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Thursday round-up

Yesterday the court doubled its opinion output for this term in argued cases. Adam Liptak reports on all four of yesterday’s opinions for The New York Times, and Nina Totenberg does the same at NPR. In Murphy v. Smith, the justices held 5-4 that courts must apply up to 25 percent of a judgment to pay attorneys fees in civil-rights cases brought on behalf of prisoners. Subscript offers a graphic explainer for the opinion. At LAWnLinguistics, Neil Goldfarb remarks that in analyzing the text of the relevant statute, Justice Neil Gorsuch referred to one of two authoritative books on English grammar, marking the first time that tome has been cited in a Supreme Court opinion.

In Rubin v. Islamic Republic of Iran, the court ruled 8-0, with Justice Elena Kagan recused, that the Foreign Sovereign Immunities Act does not provide a freestanding basis for parties to satisfy a judgment against a foreign state by seizing that state’s property. Amy Howe has this blog’s opinion analysis, which first appeared at Howe on the Court, and Subscript has a graphic explainer. At The National Law Journal (subscription or registration required), Tony Mauro reports that the ruling “made it more difficult to attach museum artifacts and other holdings in the United States to fulfill judgments against foreign countries.” Additional coverage of Rubin comes from Jess Bravin for The Wall Street Journal.

In Class v. United States, the court held that a guilty plea does not bar a defendant from challenging the constitutionality of the statute of conviction on direct appeal. For The Wall Street Journal, Jess Bravin reports that “[t]he 6-to-3 vote upset the court’s ideological alliances, as Justice Neil Gorsuch joined Chief Justice John Roberts and four liberal colleagues in the majority.” Additional coverage of Class comes from Debra Cassens Weiss at the ABA Journal. Subscript’s graphic explainer is here.

Finally, in Digital Realty Trust Inc. v. Somers, the court ruled unanimously that the anti-retaliation provision of the Dodd-Frank Act does not apply to a whistleblower who has not first reported a violation to the Securities and Exchange Commission. For the Los Angeles Times, David Savage reports that “[w]hile Congress may have aimed to broadly protect company whistleblowers to ferret out fraud, the text of the statute included a narrow definition of who qualified for protection.” Richard Wolf reports for USA Today that “[t]he court’s decision appeared assured during oral argument in November, when even liberal justices appeared stumped by the language of the law.” Additional coverage comes from Jessica Gresko at the Associated Press, Robert Barnes for The Washington Post, and Tony Mauro and Marcia Coyle at Commentary comes from Ross Runkel at his eponymous blog, who remarks that “[t]wo concurring opinions will be of interest to anyone who wants to know the intellectual process that Justices use when interpreting statutes.” At The Employment Law Group, R. Scott Oswald predicts that “[t]he real-world impact of Somers is likely to be immediate and somewhat perverse.” Additional commentary comes from Margaret Campbell and Hera Arsen at Ogletree Deakins.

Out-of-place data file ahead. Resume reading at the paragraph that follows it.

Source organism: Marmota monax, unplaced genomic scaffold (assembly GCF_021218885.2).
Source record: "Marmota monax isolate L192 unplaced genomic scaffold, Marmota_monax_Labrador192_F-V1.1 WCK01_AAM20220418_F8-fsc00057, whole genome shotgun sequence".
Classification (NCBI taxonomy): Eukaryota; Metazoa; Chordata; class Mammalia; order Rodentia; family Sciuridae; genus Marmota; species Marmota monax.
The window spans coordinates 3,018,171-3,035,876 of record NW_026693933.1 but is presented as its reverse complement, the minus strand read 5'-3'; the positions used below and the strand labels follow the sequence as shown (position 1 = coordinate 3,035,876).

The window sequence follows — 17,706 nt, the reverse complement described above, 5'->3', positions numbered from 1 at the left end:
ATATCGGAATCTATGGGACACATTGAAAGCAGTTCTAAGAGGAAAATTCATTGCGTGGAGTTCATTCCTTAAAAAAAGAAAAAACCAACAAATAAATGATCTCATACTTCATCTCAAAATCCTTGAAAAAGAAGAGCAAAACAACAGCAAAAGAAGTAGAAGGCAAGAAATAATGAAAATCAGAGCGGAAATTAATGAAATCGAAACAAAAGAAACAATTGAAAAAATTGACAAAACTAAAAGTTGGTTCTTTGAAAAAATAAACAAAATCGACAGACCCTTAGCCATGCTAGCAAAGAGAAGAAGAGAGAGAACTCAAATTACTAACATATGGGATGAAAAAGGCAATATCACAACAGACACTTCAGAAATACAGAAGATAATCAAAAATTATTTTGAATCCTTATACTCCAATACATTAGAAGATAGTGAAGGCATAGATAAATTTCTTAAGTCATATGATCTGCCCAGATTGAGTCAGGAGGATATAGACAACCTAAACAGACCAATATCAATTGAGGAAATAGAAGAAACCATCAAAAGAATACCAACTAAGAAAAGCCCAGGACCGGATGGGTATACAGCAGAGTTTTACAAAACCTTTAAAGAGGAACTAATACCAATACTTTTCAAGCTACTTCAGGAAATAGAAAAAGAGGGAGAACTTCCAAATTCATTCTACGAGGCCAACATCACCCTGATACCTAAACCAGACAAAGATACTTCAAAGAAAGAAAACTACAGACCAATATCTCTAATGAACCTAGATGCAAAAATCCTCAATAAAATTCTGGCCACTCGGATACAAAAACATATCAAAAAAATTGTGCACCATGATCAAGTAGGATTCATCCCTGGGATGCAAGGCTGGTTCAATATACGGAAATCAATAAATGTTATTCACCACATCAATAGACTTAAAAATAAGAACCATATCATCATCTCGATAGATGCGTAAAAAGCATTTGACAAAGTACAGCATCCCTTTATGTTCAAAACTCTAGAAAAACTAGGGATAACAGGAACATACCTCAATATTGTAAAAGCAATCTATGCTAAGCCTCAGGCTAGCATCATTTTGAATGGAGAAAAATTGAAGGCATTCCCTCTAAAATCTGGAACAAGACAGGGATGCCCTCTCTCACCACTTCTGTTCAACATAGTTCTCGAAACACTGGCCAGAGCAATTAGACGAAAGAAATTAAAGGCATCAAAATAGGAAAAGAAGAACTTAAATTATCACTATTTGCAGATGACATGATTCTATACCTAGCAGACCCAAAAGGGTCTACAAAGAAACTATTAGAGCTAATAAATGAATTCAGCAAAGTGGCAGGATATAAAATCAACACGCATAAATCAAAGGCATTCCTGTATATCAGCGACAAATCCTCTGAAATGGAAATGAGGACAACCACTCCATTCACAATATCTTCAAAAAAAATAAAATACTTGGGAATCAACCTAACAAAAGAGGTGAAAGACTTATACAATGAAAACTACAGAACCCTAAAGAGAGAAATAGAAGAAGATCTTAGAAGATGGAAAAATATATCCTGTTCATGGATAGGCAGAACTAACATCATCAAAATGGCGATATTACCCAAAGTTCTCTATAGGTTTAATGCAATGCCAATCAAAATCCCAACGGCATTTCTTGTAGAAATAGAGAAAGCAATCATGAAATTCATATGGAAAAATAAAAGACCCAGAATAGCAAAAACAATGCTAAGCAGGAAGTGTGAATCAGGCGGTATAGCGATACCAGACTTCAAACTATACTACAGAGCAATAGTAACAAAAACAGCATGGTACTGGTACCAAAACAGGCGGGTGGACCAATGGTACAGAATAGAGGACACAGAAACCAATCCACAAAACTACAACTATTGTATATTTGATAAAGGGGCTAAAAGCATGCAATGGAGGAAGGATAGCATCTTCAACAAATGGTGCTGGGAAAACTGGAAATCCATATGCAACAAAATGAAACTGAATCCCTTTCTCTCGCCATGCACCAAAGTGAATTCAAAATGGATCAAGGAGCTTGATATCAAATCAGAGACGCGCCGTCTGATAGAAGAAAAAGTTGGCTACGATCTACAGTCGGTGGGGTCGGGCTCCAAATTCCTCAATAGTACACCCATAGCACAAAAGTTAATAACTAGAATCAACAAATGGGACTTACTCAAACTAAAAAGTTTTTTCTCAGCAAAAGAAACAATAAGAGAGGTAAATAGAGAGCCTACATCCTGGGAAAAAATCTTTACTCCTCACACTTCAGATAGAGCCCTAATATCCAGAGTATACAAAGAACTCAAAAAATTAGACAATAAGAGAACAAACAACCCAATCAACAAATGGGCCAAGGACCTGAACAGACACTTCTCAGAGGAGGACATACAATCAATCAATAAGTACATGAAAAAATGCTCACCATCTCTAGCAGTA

Yesterday the justices also heard oral arguments in two criminal-procedure cases. The first was Rosales-Mireles v. United States, which asks when erroneous applications of the U.S. Sentencing Guidelines should be corrected on plain-error review. Yesterday’s second case was Dahda v. United States, in which the justices considered how broadly to read a statute requiring the exclusion of a wiretap order that exceeds a judge’s territorial jurisdiction.